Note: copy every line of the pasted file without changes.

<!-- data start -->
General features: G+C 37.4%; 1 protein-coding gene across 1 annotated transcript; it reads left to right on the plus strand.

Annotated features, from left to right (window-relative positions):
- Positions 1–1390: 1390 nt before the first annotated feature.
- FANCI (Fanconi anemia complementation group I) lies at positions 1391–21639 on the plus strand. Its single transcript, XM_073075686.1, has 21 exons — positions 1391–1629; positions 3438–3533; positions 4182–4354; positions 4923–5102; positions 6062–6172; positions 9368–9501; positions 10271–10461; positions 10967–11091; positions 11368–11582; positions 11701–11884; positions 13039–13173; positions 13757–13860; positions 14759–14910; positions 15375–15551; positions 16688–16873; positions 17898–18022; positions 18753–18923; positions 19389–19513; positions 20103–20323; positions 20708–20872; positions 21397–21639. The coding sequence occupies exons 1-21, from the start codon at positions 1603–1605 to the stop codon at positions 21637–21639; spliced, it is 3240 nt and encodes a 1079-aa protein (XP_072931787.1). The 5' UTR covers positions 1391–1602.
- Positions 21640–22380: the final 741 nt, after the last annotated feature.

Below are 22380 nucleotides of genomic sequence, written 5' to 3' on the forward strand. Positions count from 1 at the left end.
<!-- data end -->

General features: G+C 37.4%; 1 protein-coding gene across 1 annotated transcript; it reads left to right on the plus strand.

Annotated features, from left to right (window-relative positions):
- Positions 1–1390: 1390 nt before the first annotated feature.
- FANCI (Fanconi anemia complementation group I) lies at positions 1391–21639 on the plus strand. Its single transcript, XM_073075686.1, has 21 exons — positions 1391–1629; positions 3438–3533; positions 4182–4354; positions 4923–5102; positions 6062–6172; positions 9368–9501; positions 10271–10461; positions 10967–11091; positions 11368–11582; positions 11701–11884; positions 13039–13173; positions 13757–13860; positions 14759–14910; positions 15375–15551; positions 16688–16873; positions 17898–18022; positions 18753–18923; positions 19389–19513; positions 20103–20323; positions 20708–20872; positions 21397–21639. The coding sequence occupies exons 1-21, from the start codon at positions 1603–1605 to the stop codon at positions 21637–21639; spliced, it is 3240 nt and encodes a 1079-aa protein (XP_072931787.1). The 5' UTR covers positions 1391–1602.
- Positions 21640–22380: the final 741 nt, after the last annotated feature.

Below are 22380 nucleotides of genomic sequence, written 5' to 3' on the forward strand. Positions count from 1 at the left end.